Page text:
15

Moreover, granting one form of relief precludes the other, whether or not the applications are simultaneous.3 See Munoz-Yepez, 465 F.3d at 350 ("[I]t does not matter when the discretionary § 212(c) is granted; it disqualifies the alien from 240A relief for a second, post-IIRIRA offense" (emphasis in original)). Section 240A(c)(6) expressly precludes cancellation of removal for aliens who have previously received relief under § 212(c):

16

The provisions of subsections (a) and (b)(1) of this section shall not apply to any of the following aliens: . . .

17

(6) An alien whose removal has previously been cancelled under this section or whose deportation was suspended under section 1254(a) of this title or who has been granted relief under section 1182(c) of this title [former INA § 212(c)], as such sections were in effect before September 30, 1996.

18

8 U.S.C. § 1229b(c)(6).4 As explained above, Peralta contends that, if he first obtains a § 212(c) waiver for his January 1996 convictions, those convictions "cease to be aggravated felonies that make him removable," thus making him eligible for cancellation of removal under § 240A(a). Under Peralta's theory of relief, then, the § 212(c) waiver must be granted before cancellation of removal. The plain language of § 240A(c)(6), however, bars an alien who previously received § 212(c) relief from receiving cancellation of removal. Peralta's claim thus cannot survive § 240A(c)(6).

19

Because § 240A(a) unambiguously precludes cancellation of removal for aliens previously convicted of an aggravated felony or previously granted relief under § 212(c), we do not address Peralta's arguments that the provision should be interpreted in conformity with United States treaties and customary international law. See Hughes Aircraft, 525 U.S. at 438, 119 S.Ct. 755; Guaylupo-Moya v. Gonzales, 423 F.3d 121, 133 (2d Cir.2005) (observing that if Congress's intent is plain from the statute, "then Article III courts, which can overrule Congressional enactments only when such enactments conflict with the Constitution, must enforce the intent of Congress irrespective of whether the statute conforms to customary international law" (internal quotation marks omitted)).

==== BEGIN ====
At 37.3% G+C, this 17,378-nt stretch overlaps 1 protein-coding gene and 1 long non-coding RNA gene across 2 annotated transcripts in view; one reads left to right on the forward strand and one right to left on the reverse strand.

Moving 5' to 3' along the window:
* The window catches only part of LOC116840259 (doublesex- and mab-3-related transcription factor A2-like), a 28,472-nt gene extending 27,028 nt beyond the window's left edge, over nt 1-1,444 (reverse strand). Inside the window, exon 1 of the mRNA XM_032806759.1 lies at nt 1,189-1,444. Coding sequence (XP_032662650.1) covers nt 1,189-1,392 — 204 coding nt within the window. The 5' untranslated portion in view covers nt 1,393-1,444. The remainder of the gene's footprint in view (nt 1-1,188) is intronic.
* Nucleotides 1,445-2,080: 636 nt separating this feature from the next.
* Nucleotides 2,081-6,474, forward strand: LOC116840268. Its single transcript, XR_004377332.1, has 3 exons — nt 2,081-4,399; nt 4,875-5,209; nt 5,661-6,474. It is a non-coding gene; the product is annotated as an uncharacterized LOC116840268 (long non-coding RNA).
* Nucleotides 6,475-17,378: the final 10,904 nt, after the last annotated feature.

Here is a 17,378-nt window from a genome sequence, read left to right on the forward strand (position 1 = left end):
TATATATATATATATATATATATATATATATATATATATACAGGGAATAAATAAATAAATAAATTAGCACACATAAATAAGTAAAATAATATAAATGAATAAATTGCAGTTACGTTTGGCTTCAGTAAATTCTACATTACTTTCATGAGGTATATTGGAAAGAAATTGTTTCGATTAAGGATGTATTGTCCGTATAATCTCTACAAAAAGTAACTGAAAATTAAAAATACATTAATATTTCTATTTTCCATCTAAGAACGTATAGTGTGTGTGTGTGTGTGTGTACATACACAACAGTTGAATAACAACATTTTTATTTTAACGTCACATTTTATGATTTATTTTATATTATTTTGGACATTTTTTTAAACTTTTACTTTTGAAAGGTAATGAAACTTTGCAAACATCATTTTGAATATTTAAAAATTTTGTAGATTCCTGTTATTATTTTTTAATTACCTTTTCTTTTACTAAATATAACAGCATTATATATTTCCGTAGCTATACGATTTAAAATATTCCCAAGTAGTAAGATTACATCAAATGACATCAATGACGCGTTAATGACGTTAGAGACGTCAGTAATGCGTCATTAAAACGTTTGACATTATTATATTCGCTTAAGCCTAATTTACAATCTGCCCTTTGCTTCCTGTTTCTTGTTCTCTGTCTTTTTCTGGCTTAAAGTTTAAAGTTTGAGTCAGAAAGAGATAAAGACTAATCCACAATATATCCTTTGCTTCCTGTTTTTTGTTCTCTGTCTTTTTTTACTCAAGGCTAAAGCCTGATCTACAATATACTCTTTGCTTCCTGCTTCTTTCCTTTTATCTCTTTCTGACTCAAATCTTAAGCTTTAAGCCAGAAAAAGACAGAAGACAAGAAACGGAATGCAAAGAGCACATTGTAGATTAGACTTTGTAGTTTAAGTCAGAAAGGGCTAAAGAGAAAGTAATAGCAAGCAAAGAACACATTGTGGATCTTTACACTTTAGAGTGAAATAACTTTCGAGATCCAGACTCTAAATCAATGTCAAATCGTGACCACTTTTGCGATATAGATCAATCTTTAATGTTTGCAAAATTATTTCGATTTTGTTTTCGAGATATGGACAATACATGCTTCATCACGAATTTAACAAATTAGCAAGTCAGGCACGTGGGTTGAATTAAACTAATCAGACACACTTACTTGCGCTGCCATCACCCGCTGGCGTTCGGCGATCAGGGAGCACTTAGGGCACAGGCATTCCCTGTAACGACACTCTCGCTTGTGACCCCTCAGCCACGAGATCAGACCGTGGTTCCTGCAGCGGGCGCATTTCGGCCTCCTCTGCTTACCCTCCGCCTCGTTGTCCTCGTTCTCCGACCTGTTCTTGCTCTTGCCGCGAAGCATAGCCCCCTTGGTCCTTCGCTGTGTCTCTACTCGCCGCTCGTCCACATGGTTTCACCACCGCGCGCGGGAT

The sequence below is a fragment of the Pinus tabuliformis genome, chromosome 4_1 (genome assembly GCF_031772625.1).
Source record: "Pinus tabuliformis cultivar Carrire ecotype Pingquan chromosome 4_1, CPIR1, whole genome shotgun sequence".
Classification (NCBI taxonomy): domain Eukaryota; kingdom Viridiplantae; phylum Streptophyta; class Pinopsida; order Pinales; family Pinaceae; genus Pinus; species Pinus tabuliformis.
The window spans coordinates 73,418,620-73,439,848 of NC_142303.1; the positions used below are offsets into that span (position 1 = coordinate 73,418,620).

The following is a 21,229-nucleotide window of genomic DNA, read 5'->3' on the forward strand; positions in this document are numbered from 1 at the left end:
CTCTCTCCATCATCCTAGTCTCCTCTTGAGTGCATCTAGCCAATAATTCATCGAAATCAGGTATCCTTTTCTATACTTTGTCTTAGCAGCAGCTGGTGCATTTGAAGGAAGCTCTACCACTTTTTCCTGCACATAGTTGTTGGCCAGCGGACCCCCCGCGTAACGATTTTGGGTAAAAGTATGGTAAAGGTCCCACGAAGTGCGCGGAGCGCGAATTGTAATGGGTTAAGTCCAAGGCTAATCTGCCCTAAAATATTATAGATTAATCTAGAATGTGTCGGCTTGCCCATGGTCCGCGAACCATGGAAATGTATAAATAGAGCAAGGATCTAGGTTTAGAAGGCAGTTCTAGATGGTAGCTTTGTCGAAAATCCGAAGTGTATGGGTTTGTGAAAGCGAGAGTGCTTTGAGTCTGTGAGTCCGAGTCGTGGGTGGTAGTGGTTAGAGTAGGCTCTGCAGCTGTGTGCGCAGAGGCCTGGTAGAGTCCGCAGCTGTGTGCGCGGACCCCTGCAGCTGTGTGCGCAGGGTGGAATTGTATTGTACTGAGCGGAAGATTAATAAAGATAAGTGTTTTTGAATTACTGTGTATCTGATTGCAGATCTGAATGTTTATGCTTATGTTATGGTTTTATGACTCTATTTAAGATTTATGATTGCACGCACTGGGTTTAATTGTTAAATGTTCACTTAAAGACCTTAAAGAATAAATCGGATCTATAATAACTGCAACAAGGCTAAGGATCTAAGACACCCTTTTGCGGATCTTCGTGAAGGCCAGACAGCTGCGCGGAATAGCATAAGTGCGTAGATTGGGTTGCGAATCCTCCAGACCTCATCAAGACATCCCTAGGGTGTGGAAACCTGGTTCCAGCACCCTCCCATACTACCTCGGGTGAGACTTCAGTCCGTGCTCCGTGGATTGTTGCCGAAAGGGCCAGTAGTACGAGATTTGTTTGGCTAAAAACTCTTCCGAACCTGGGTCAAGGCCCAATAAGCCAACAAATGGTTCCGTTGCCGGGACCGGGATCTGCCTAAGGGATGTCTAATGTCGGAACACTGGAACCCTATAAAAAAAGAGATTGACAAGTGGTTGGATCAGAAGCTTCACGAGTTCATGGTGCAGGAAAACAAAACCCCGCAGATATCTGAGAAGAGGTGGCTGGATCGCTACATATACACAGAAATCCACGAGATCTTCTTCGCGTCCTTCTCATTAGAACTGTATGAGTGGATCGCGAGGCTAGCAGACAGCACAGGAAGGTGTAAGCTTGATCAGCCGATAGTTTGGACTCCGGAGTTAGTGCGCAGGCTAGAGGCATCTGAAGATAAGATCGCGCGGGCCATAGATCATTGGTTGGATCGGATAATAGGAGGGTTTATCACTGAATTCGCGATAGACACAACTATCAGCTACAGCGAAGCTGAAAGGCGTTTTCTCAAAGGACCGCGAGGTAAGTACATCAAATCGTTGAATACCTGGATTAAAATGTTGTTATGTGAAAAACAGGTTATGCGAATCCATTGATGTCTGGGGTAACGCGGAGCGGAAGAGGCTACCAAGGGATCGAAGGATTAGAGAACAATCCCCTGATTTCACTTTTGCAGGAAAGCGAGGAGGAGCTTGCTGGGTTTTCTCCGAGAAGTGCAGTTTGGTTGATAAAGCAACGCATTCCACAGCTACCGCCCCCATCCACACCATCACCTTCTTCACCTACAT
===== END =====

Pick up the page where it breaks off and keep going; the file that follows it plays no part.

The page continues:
CONCLUSION

20

For the foregoing reasons, the petition for review is DENIED. Having completed our review, any stay of removal that the Court previously granted in this petition is VACATED, and any pending motion for a stay of removal in this petition is DENIED as moot.

Notes:

1

In 2001, the INS supplemented these allegations and contended that Peralta's other convictions also rendered him removable

2